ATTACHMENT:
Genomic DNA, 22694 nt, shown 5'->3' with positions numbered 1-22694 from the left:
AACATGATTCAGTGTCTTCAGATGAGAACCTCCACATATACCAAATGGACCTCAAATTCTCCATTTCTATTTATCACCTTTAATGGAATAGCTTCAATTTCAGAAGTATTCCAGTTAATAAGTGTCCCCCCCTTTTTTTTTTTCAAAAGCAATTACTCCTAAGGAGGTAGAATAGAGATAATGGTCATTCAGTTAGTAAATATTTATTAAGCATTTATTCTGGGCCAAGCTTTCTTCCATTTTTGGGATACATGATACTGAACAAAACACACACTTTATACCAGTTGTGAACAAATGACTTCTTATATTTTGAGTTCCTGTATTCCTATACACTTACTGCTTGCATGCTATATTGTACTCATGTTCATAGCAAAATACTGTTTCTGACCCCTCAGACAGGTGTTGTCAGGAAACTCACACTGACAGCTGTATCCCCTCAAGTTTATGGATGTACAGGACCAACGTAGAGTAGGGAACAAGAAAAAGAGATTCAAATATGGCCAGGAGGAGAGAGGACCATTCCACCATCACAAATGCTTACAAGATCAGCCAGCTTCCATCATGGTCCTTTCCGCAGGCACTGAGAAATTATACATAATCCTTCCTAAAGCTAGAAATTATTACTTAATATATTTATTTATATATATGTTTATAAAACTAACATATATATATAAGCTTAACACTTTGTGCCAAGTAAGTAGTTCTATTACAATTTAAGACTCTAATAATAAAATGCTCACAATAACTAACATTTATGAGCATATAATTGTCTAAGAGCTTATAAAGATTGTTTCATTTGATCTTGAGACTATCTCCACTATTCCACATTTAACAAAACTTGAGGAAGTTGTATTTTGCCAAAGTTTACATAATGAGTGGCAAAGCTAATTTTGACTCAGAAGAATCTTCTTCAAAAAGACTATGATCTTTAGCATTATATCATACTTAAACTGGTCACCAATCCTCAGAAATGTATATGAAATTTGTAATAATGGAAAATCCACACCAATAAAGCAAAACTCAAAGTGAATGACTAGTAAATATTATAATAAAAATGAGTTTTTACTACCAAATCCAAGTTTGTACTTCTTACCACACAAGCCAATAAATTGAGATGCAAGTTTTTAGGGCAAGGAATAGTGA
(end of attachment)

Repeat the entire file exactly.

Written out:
Genomic DNA, 22694 nt, shown 5'->3' with positions numbered 1-22694 from the left:
AACATGATTCAGTGTCTTCAGATGAGAACCTCCACATATACCAAATGGACCTCAAATTCTCCATTTCTATTTATCACCTTTAATGGAATAGCTTCAATTTCAGAAGTATTCCAGTTAATAAGTGTCCCCCCCTTTTTTTTTTTCAAAAGCAATTACTCCTAAGGAGGTAGAATAGAGATAATGGTCATTCAGTTAGTAAATATTTATTAAGCATTTATTCTGGGCCAAGCTTTCTTCCATTTTTGGGATACATGATACTGAACAAAACACACACTTTATACCAGTTGTGAACAAATGACTTCTTATATTTTGAGTTCCTGTATTCCTATACACTTACTGCTTGCATGCTATATTGTACTCATGTTCATAGCAAAATACTGTTTCTGACCCCTCAGACAGGTGTTGTCAGGAAACTCACACTGACAGCTGTATCCCCTCAAGTTTATGGATGTACAGGACCAACGTAGAGTAGGGAACAAGAAAAAGAGATTCAAATATGGCCAGGAGGAGAGAGGACCATTCCACCATCACAAATGCTTACAAGATCAGCCAGCTTCCATCATGGTCCTTTCCGCAGGCACTGAGAAATTATACATAATCCTTCCTAAAGCTAGAAATTATTACTTAATATATTTATTTATATATATGTTTATAAAACTAACATATATATATAAGCTTAACACTTTGTGCCAAGTAAGTAGTTCTATTACAATTTAAGACTCTAATAATAAAATGCTCACAATAACTAACATTTATGAGCATATAATTGTCTAAGAGCTTATAAAGATTGTTTCATTTGATCTTGAGACTATCTCCACTATTCCACATTTAACAAAACTTGAGGAAGTTGTATTTTGCCAAAGTTTACATAATGAGTGGCAAAGCTAATTTTGACTCAGAAGAATCTTCTTCAAAAAGACTATGATCTTTAGCATTATATCATACTTAAACTGGTCACCAATCCTCAGAAATGTATATGAAATTTGTAATAATGGAAAATCCACACCAATAAAGCAAAACTCAAAGTGAATGACTAGTAAATATTATAATAAAAATGAGTTTTTACTACCAAATCCAAGTTTGTACTTCTTACCACACAAGCCAATAAATTGAGATGCAAGTTTTTAGGGCAAGGAATAGTGA